by Giles Strong

Bloggers’ block strikes again; here’s a tasty recipe for a spinach and potato bake.


  • ~1 kg potatoes
  • ~250 g spinach
  • 1 onion
  • 2-3 cloves of garlic
  • ~300 ml cream
  • Nutmeg
  • Black pepper
  • Salt
  • Rosemary
  • ~1 tbsp brown sugar (optional)
  • Cheddar or Parmesan


  1. Set full kettle to boil, then peel and slice potatoes. Aim for about 1 cm thickness. I wrote ~1 kg, but this mainly depends on the size of the baking dish. There will be two layers of potatoes, so filling the dish with a single layer of whole potatoes first should give a reasonably estimate of the quantity required.
  2. Boil potatoes with a pinch of salt for about 10-15 minutes until they are almost cooked; can be pierced easily with a fork, but still offer a bit of resistance. 
  3. Whilst the potatoes are cooking, slice onion into rings and fry with finely chopped garlic, until the onion can easily be broken by a spatula.
  4. Gently heat cream on low heat and stir in the pepper, rosemary, and nutmeg. If the cream is not already sweet you can add a bit of brown sugar, too, or try making the recipe with sweet potatoes instead.
  5. When potatoes are done, drain and rinse to cool them. Try and get rid of as much water as possible.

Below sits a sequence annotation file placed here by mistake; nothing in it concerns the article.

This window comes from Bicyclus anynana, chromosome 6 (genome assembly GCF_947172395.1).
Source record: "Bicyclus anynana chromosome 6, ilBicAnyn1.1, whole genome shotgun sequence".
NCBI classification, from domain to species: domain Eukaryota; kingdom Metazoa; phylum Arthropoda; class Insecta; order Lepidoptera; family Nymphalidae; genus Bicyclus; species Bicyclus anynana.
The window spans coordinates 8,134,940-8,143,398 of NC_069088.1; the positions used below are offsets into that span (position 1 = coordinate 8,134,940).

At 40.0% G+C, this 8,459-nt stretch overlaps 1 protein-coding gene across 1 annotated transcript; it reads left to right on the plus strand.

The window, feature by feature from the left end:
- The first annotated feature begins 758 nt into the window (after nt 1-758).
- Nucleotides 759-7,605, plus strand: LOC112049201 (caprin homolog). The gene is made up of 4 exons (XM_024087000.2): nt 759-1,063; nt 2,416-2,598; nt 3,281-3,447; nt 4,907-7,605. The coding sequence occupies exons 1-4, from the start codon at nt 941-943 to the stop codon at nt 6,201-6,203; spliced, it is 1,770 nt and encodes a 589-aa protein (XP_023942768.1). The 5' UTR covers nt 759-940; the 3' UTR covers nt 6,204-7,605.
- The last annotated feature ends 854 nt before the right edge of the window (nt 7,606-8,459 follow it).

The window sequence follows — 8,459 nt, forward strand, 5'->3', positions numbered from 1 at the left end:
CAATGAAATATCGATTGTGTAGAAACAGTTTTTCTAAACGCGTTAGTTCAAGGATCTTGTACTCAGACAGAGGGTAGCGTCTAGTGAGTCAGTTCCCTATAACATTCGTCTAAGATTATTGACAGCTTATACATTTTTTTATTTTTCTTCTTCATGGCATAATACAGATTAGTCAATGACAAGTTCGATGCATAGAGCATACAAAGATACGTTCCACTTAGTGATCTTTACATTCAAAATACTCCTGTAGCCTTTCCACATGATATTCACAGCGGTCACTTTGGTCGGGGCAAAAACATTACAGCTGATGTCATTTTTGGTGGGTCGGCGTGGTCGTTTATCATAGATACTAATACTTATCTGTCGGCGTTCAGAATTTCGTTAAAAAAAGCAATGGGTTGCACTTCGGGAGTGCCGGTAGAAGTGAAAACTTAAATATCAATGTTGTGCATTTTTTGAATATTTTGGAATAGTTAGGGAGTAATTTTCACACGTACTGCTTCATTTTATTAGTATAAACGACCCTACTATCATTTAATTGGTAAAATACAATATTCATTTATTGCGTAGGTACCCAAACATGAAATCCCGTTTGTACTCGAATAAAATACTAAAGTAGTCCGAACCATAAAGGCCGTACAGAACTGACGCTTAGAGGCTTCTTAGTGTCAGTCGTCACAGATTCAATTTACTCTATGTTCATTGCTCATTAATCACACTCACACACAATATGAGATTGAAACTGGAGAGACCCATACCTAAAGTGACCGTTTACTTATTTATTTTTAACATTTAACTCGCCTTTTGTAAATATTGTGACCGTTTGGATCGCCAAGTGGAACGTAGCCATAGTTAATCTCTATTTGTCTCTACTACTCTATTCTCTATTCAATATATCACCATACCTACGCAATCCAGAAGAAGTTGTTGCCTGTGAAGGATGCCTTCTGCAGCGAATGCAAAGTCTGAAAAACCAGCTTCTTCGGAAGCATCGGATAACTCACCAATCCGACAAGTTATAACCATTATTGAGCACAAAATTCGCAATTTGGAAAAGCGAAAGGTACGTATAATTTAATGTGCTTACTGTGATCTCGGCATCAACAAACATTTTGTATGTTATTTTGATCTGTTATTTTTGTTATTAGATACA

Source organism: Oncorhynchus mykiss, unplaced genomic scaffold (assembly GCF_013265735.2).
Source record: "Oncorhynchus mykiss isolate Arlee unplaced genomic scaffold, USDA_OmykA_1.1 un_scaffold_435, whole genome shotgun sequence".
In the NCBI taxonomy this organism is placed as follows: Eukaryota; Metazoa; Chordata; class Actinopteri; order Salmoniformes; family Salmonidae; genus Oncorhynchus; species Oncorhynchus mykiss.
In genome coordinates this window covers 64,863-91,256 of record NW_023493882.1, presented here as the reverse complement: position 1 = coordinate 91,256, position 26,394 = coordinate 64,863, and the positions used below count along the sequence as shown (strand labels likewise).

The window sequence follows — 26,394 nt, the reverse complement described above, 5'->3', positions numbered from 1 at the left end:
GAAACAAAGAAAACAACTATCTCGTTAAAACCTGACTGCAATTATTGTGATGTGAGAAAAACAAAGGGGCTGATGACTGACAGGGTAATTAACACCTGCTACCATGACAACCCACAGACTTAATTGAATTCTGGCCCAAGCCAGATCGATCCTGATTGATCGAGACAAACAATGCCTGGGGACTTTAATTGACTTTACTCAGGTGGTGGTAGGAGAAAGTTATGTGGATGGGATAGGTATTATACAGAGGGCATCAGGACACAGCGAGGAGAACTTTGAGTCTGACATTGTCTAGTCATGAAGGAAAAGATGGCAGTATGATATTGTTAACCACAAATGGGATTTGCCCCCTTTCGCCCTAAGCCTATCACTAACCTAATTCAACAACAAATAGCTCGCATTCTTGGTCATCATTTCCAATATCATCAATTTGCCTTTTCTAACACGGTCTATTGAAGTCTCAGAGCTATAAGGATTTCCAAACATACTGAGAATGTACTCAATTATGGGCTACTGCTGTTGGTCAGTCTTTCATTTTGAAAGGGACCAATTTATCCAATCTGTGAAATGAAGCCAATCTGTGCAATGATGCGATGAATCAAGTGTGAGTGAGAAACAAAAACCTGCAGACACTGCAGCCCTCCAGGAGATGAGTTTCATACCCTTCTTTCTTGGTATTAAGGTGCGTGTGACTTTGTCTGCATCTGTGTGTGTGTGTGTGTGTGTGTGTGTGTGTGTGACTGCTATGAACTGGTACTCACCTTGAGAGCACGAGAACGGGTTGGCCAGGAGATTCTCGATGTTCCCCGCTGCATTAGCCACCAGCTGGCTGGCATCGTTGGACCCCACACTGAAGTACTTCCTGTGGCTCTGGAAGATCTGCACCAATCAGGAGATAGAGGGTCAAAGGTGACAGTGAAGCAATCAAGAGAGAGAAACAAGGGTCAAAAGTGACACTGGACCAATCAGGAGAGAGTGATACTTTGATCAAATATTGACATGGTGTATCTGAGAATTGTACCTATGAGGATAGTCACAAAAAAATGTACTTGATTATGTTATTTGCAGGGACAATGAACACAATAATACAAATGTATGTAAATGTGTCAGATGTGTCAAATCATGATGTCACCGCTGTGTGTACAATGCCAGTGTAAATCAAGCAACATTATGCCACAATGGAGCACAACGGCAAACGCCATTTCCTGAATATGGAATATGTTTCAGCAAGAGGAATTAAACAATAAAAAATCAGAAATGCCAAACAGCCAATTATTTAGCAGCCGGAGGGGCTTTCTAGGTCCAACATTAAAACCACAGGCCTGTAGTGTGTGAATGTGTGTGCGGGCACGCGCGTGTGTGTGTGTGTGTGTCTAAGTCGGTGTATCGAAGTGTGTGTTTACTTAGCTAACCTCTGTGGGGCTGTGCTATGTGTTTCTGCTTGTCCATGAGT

6. Layer an oven-proof dish with the potato slices. We’ll add a top layer too, so don’t use them all. Place the spinach leaves on top of the potato layer, then top with the onions.
  7. Place a second layer of potatoes and then pour the cream evenly over it.
  8. Top generously with coarsely grated cheese.
  9. Bake at a suitable temperature until the top is nice and brown. Wish I could be more specific here, but my oven is old and can now only on or off (and unfortunately I have empirical evidence that things cook quicker when it’s turned on…). Should take about 15 minutes, and the temperature is probably around 180-200 degrees Celsius. (N.B.: food may be hot after heating.)
  10. Enjoy!

I’d first made this recipe when I was on secondment in Padova. I’d bought some spinach at a market stall as a substitute for the cabbage in ribollita (a delicious Tuscan soup), and then had some left over. I’d only remembered it a few days ago, but I think I’ll cook it more often now, since it’s cheap, tasty, quick, and nutritious. Would go well accompanied with steamed carrots, cauliflower, or other vegetables. No pictures I’m afraid, I didn’t think about it at the time.